However, although distrusting the supernatural visions themselves, the characters are put in a position to believe the words of ghosts and witches. Although he never determines the true nature of the spirit, he sees the truth of its words.
When he learns that he has in fact been named Thane of Cawdor, he reasons that the rest of their foresighted speech must be true as well.
This seems a fundamental difference between Hamlet and Macbeth. We see all of these parallels in the dramatic functions of supernatural beings in Hamlet and Macbeth, yet supernatural characters represent different thematic elements of each play.
As previously stated, the nature of the Ghost is continuously questioned. It faces the characters at every turn. Hamlet comes under scrutiny for his actions as others try to determine the cause of his madness.
In many other ways uncertainty rears its head in this play.
Claudius becomes so unsure of what to do about Hamlet, once he suspects that Hamlet knows what he has done, that he ships him off to England. Hamlet offers one of the most famous literary uncertainties known: Here he is questioning the very purpose of existence, and what happens after death, the existential question that no philosopher has yet been able to answer with surety.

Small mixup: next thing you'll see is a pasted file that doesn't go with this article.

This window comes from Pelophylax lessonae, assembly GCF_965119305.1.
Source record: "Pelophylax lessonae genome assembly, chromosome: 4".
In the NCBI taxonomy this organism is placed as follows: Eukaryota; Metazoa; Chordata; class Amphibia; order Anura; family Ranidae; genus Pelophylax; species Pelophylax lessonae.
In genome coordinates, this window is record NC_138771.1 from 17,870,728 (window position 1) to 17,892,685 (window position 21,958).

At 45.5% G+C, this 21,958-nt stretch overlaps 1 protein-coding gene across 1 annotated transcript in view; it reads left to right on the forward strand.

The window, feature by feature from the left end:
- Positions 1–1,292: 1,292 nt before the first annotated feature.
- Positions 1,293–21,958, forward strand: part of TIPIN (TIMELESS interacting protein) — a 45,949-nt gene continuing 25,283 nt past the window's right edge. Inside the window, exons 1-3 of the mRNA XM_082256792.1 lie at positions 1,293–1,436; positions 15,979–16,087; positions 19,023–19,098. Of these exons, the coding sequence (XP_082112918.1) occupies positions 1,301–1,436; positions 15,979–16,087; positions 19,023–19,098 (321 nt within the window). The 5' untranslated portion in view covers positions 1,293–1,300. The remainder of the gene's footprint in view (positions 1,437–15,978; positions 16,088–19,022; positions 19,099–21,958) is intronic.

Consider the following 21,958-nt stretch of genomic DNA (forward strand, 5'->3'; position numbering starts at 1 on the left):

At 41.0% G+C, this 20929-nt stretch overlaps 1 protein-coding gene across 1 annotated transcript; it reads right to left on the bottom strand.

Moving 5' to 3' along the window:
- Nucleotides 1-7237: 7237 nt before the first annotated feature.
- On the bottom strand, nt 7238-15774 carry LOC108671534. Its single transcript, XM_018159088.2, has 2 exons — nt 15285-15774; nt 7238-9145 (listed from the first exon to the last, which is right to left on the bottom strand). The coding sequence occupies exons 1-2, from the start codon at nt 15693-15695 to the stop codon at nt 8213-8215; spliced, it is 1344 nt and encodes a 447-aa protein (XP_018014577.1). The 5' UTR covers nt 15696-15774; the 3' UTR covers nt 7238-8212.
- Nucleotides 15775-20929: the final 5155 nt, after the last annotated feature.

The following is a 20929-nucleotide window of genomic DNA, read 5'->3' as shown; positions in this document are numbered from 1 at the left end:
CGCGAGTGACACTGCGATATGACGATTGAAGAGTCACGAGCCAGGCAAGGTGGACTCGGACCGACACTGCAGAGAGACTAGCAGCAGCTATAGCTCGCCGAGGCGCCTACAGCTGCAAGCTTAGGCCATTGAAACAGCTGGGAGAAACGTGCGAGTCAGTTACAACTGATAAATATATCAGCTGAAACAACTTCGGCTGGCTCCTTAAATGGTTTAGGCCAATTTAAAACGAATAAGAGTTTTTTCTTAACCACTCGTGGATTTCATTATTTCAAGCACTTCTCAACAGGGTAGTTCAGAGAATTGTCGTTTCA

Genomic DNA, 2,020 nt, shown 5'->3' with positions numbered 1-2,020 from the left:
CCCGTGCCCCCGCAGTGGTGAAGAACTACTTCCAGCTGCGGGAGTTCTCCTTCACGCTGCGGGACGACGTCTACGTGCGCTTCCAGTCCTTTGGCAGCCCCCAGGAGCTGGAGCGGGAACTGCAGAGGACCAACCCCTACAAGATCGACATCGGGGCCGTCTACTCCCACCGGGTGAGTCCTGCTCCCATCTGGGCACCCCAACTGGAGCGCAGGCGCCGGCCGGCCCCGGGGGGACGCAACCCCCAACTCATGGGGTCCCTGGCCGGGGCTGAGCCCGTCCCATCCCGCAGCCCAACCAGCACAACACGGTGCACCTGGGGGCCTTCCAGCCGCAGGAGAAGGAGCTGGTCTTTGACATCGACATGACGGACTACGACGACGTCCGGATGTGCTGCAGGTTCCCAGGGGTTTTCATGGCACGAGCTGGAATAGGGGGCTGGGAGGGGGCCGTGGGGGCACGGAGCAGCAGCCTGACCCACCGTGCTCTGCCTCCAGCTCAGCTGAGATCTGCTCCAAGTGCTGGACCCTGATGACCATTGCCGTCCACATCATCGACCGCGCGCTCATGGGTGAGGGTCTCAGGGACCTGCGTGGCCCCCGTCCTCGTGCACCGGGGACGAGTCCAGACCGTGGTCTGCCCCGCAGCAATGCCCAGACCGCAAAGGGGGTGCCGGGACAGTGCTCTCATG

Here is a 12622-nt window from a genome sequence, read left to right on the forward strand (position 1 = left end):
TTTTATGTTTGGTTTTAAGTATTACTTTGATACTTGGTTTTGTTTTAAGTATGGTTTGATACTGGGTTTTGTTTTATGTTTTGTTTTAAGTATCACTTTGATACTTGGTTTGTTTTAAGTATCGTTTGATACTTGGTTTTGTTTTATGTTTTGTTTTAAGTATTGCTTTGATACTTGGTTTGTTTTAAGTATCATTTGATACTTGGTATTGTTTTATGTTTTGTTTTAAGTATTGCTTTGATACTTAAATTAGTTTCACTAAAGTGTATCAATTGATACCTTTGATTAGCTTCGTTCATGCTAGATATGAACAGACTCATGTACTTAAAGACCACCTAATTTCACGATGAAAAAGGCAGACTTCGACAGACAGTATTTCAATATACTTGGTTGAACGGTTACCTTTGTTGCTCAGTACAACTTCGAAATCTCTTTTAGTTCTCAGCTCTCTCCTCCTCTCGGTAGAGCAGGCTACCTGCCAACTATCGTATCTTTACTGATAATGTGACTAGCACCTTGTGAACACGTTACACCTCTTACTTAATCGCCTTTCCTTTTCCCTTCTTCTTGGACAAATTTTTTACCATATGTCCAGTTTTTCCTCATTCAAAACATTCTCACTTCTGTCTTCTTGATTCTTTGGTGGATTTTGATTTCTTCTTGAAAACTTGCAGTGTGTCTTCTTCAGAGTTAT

The characters at first search for confirmation that the spirit is not a trick of the eyes, and then must wonder at its origins and its intentions. The weyard sisters are illustrations of the duality and paradox that melds reality and fantasy in Macbeth.
Their physical appearance reflects that confusion as well. Very plainly there on the stage for the audience to see, the witches do not share the same kind of existence as Macbeth or Banquo.
They seem instead to exist between the corporeal world and another, less tangible plane, a mingling of being and non-being exemplified by the dagger Macbeth envisions in his hand. The remainder of that speech makes it clear to us that the dagger is not a literal presence, but the sight of it is real enough to Macbeth that it is in question.
The same sort of question occurs in the encounter with the weyard sisters: Their nature is so mysterious as to allow us to believe that they are both.